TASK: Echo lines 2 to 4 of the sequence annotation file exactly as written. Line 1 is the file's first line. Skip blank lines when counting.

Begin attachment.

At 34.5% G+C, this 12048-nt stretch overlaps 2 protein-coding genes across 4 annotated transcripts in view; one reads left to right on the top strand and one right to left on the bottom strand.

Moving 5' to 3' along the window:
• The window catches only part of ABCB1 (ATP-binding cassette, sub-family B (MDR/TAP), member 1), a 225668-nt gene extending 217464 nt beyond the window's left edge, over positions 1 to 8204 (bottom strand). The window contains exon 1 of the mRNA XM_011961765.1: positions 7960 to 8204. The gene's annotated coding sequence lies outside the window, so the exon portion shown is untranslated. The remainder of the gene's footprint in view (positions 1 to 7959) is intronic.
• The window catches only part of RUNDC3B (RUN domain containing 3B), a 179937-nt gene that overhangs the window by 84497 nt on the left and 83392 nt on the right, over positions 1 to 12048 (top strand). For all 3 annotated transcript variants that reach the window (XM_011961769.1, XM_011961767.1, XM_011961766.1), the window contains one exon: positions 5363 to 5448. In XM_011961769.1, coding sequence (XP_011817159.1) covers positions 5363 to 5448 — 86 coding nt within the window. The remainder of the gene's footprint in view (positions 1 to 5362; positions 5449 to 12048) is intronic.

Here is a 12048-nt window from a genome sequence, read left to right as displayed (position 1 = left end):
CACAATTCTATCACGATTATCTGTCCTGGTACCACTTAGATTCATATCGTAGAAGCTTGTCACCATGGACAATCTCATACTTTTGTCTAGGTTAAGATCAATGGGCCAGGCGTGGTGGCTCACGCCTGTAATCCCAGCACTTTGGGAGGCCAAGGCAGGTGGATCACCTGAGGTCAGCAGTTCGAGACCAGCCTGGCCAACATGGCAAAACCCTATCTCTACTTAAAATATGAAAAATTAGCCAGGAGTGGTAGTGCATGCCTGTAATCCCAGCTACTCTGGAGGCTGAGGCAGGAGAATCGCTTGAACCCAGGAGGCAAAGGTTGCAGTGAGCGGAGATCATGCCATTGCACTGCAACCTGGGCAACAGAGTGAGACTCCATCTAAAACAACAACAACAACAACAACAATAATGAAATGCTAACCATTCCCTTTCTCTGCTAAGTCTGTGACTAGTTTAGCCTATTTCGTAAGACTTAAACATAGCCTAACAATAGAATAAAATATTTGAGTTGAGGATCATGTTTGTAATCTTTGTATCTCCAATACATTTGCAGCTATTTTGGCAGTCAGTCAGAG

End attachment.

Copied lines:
Moving 5' to 3' along the window:
• The window catches only part of ABCB1 (ATP-binding cassette, sub-family B (MDR/TAP), member 1), a 225668-nt gene extending 217464 nt beyond the window's left edge, over positions 1 to 8204 (bottom strand). The window contains exon 1 of the mRNA XM_011961765.1: positions 7960 to 8204. The gene's annotated coding sequence lies outside the window, so the exon portion shown is untranslated. The remainder of the gene's footprint in view (positions 1 to 7959) is intronic.
• The window catches only part of RUNDC3B (RUN domain containing 3B), a 179937-nt gene that overhangs the window by 84497 nt on the left and 83392 nt on the right, over positions 1 to 12048 (top strand). For all 3 annotated transcript variants that reach the window (XM_011961769.1, XM_011961767.1, XM_011961766.1), the window contains one exon: positions 5363 to 5448. In XM_011961769.1, coding sequence (XP_011817159.1) covers positions 5363 to 5448 — 86 coding nt within the window. The remainder of the gene's footprint in view (positions 1 to 5362; positions 5449 to 12048) is intronic.